The @Service annotation is used on a component implementation class to specify the SCA services offered by the implementation. An implementation class need not be declared as implementing all of the interfaces implied by the services declared in its @Service annotation, but all methods of all the declared service interfaces MUST be present. [JCA90042] A class used as the implementation of a service is not required to have a @Service annotation. If a class has no @Service annotation, then the rules determining which services are offered and what interfaces those services have are determined by the specific implementation type.
The @Service annotation has the following attributes:
value (1..1) – An array of interface or class objects that are exposed as services by this implementation. The array of interfaces or classes specified by the value attribute of the @Service annotation MUST contain at least one element. [JCA90059]
names (0..1) - An array of Strings which are used as the service names for each of the interfaces declared in the value array. The number of Strings in the names attribute array of the @Service annotation MUST match the number of elements in the value attribute array. [JCA90050] The value of each element in the @Service names array MUST be unique amongst all the other element values in the array. [JCA90060]
The service name of an exposed service defaults to the name of its interface or class, without the package name. If the names attribute is specified, the service name for each interface or class in the value attribute array is the String declared in the corresponding position in the names attribute array.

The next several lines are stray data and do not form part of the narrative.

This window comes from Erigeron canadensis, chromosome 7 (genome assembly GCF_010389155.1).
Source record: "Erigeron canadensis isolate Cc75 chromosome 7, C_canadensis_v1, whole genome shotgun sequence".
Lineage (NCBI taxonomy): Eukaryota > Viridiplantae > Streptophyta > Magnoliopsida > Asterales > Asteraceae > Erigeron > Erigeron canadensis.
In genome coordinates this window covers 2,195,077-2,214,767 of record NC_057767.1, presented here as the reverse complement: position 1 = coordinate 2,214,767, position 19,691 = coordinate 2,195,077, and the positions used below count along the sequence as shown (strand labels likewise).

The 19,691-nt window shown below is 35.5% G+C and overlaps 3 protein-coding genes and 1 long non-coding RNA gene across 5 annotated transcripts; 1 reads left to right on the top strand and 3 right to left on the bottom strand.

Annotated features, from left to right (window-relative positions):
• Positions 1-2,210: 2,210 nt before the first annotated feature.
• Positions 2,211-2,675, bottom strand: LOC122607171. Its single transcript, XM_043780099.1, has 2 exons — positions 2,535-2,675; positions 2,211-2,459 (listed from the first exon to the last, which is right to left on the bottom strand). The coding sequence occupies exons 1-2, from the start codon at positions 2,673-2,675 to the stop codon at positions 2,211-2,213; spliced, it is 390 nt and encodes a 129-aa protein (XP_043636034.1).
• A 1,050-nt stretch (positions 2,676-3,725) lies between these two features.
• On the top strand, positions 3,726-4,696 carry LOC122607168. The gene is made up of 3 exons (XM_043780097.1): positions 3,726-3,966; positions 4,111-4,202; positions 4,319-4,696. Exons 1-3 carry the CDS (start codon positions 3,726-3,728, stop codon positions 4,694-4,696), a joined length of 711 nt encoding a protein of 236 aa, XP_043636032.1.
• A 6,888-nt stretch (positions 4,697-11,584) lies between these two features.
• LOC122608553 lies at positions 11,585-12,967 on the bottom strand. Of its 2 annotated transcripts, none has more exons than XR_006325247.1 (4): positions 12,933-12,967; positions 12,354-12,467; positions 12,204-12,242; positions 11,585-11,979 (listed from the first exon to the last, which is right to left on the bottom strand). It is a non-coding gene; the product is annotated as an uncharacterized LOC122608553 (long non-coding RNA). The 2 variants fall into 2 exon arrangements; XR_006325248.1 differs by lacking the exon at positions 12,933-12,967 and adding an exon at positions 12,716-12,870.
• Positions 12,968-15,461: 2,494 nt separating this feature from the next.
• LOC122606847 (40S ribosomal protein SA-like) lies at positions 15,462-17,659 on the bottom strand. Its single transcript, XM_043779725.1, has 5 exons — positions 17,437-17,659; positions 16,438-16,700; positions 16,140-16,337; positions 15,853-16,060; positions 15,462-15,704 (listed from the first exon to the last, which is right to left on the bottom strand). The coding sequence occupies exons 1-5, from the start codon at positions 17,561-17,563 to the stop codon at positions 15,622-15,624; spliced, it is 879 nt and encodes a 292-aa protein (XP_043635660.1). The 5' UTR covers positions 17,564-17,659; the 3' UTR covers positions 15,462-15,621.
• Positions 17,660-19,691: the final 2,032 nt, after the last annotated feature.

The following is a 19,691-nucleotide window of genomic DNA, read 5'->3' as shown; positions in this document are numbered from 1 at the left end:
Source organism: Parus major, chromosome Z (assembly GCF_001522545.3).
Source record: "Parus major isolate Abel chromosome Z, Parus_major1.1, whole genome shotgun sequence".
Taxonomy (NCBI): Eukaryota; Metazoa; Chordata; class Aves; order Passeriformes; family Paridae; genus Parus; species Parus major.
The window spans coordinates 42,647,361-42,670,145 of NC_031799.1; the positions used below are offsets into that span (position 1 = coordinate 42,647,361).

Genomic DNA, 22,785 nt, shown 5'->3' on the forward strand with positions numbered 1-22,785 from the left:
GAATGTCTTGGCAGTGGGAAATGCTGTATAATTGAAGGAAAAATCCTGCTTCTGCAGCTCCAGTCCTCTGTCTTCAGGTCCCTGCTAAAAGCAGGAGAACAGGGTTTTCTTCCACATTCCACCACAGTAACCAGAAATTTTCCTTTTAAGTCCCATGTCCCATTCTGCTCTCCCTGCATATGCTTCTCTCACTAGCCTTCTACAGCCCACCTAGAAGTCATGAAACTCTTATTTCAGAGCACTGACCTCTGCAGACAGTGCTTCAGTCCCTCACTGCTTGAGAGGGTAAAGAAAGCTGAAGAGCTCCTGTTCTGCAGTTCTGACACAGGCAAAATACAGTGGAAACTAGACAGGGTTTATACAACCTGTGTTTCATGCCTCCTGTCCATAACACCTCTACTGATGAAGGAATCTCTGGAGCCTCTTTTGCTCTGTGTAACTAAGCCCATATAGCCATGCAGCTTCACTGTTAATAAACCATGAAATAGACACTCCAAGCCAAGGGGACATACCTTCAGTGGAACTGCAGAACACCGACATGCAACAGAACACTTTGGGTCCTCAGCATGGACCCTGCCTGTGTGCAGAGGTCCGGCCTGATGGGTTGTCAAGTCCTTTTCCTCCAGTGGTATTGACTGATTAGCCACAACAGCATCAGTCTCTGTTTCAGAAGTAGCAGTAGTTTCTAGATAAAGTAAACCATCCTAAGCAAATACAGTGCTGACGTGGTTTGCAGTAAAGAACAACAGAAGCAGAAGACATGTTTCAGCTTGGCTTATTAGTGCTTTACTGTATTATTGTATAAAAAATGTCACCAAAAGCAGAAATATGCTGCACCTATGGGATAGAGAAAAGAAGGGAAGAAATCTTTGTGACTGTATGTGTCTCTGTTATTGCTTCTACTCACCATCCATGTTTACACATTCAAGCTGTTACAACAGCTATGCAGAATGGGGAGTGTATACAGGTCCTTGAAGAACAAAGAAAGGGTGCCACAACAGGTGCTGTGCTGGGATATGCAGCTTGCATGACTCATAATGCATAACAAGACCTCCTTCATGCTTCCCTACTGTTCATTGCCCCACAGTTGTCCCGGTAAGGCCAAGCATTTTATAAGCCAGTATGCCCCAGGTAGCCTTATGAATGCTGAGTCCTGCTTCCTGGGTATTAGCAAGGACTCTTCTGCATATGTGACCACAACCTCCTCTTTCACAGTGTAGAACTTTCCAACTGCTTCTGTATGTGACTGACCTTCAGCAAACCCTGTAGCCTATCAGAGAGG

A component implementation MUST NOT have two services with the same Java simple name. [JCA90045] If a Java implementation needs to realize two services with the same Java simple name then this can be achieved through subclassing of the interface.
The following snippet shows an implementation of the HelloService marked with the @Service annotation.
This specification applies the WSDL to Java and Java to WSDL mapping rules as defined by the JAX-WS specification [JAX-WS] for generating remotable Java interfaces from WSDL portTypes and vice versa.
For the purposes of the Java-to-WSDL mapping algorithm, the SCA runtime MUST treat a Java interface as if it had a @WebService annotation on the class, even if it doesn't. [JCA100001] The SCA runtime MUST treat an @org.oasisopen.sca.annotation.OneWay annotation as a synonym for the @javax.jws.OneWay annotation. [JCA100002] For the WSDL-to-Java mapping, the SCA runtime MUST take the generated @WebService annotation to imply that the Java interface is @Remotable. [JCA100003]
For the mapping from Java types to XML schema types, SCA permits both the JAXB 2.1 [JAX-B] mapping and the SDO 2.1 [SDO] mapping. SCA runtimes MUST support the JAXB 2.1 mapping from Java types to XML schema types. [JCA100004] SCA runtimes MAY support the SDO 2.1 mapping from Java types to XML schema types. [JCA100005] Having a choice of binding technologies is allowed, as noted in the first paragraph of section 5 of the JSR 181 (version 2) specification, which is referenced by the JAX-WS specification.